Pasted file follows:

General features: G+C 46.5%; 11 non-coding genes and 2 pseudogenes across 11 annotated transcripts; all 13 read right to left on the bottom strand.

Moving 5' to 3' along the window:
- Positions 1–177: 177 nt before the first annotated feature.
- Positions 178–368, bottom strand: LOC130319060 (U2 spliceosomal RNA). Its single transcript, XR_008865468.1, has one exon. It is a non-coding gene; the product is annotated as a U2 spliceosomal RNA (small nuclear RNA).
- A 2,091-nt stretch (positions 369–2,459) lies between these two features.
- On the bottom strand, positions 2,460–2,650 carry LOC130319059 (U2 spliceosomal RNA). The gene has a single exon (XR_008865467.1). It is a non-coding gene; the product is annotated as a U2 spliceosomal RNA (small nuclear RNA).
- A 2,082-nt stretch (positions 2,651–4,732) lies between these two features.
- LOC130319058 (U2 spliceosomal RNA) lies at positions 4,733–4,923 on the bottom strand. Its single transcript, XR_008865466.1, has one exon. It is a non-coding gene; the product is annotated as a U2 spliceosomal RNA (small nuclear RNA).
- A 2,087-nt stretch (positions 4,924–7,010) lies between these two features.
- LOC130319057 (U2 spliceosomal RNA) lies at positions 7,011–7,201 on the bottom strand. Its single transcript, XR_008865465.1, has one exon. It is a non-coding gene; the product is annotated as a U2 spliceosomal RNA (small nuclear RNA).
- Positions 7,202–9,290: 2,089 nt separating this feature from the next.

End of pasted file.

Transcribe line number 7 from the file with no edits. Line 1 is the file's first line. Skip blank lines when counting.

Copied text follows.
- A 2,082-nt stretch (positions 2,651–4,732) lies between these two features.